Project superintendent Corey Tuck with Sampson Construction said using BIM can help clear up any misunderstandings.

“I’ve done it both ways, but as far as fire- proofing and getting ahead of the game, it’s a lot more efficient,” he said. “And then there’s no misunderstanding when you get to the point where framing’s up and pipes are run. If you missed your elevation, that’s on you. It eliminates a lot of rework.”

Dorhman agreed.

“The saying is ‘BIM is bible,’ so if it shows that in the BIM, that is what it is,” he said. “There’s really no argument over it. It does help the coordination side; it makes it kind of nice because if somebody’s in the wrong spot, you can pull it right up and find out who’s got the right of way, I guess, on it.”


The tour continued down a long hallway where infusion bays will look out over a lake and extensive landscaping.

“This will all be glass; this whole building is pretty much glass too,” Dohrman said. “They’ll be getting their chemo in these infusion bays being able to look out in a peaceful setting.”Dohrman was asked if he had encountered any difficulties on the project.

“They consider this a design build, so that’s kind of an interesting new thing with the architect, allowing us as professionals to kind of make our opinions on it, and then we have to submit RFIs into that and get the OK on it,” he said. “A little different than having just the answers out there, but it’s kind of been interesting to work with. I know that’s kind of a newer thing that they’ve been going to more of.”

In the main mechanical room, which contains three boilers, Genrich pointed to hangers that were installed for future piping.

“They’ve got their air separator, and they’re tied in back there to all the boilers,” he said. “This will run all the heat and everything, and there’s hydronics throughout the building, especially with all the glass.” Dohrman said the room’s entire layout was drawn three dimensionally down to where the boilers sit.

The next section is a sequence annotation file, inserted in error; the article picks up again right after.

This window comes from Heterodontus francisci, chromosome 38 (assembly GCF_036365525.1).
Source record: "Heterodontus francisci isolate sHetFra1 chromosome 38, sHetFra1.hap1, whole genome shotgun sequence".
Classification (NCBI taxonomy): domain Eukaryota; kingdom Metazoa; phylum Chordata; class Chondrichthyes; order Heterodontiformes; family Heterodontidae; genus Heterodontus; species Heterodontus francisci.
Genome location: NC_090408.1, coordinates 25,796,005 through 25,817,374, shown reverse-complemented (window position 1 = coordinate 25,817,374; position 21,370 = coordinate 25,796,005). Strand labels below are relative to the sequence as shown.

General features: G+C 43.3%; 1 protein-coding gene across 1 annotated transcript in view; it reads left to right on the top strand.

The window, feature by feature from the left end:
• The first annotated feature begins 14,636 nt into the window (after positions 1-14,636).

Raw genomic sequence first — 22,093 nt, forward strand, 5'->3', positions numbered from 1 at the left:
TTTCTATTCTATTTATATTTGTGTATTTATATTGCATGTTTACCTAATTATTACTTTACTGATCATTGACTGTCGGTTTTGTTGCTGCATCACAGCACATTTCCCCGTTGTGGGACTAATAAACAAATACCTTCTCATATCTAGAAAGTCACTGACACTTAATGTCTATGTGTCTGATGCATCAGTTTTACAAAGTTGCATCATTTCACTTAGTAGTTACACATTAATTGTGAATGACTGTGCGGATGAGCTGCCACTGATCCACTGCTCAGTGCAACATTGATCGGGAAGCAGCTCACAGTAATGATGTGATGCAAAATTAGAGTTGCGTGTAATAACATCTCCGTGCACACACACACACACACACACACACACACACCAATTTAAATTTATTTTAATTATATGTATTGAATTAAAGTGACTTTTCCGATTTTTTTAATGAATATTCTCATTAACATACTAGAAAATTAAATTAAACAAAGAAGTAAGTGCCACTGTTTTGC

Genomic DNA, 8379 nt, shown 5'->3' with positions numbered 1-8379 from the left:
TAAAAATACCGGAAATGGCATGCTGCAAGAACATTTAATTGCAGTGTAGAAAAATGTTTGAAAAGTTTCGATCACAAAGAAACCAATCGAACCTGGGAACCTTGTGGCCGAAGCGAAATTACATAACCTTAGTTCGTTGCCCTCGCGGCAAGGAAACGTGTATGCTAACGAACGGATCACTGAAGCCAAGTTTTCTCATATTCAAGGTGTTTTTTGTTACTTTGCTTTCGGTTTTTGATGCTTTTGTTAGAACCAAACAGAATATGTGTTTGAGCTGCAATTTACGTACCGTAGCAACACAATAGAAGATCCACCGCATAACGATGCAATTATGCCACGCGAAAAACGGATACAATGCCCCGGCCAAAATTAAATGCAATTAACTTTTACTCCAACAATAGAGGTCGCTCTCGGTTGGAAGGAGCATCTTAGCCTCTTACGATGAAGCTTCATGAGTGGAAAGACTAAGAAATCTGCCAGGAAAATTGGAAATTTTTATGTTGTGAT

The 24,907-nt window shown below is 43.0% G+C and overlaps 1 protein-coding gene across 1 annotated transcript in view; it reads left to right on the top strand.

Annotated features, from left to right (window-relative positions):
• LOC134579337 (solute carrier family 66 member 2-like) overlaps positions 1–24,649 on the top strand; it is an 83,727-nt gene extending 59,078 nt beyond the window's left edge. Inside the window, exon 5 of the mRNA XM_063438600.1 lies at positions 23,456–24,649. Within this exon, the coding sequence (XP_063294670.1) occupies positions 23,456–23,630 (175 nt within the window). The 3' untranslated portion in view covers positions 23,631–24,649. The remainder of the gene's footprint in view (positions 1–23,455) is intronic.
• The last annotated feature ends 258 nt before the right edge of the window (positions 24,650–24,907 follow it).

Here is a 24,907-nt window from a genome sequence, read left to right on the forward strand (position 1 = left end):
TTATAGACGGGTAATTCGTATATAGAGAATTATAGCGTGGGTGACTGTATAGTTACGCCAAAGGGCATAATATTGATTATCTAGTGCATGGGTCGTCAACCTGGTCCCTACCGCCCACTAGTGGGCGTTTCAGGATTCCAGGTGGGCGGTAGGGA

“Our shop up in Omaha has the capabilities to prefab all this, so they built these headers, all this pipe,” he said, “and the rest of the big pipe that comes in here, they were able to build that up in Omaha, send it down to me. We start hanging, we come in with boilers and we can start making the connections. It really speeds up the process being able to do that prefab up in Omaha, and then we kind of just piece it together like a puzzle basically when it comes down here.”


All of the domestic water supply originates in the mechanical room, which includes two water heaters, Dohrman said, and the medical oxygen bottles will be stored in an adjacent room. “The heart and soul of it’s all kind of down in the mechanical room; it all comes back into here,” he said.

The imaging area includes an MRI machine and CT scanners, as well as three Linac linear accelerators, which aim radiation at cancerous tumors.

 “The bases on the Linacs, there’s a tolerance of 0.03% of them being out of whack,” Sampson Construction superintendent Austin Campbell said. “So, they have a guy who comes in, he’s got a very special level that he sets on these and they have to be dang near perfect. So that’s why we don’t allow anybody to walk on them, step on them until we get the concrete poured back, and even then we barricade them just so guys aren’t walking across them.”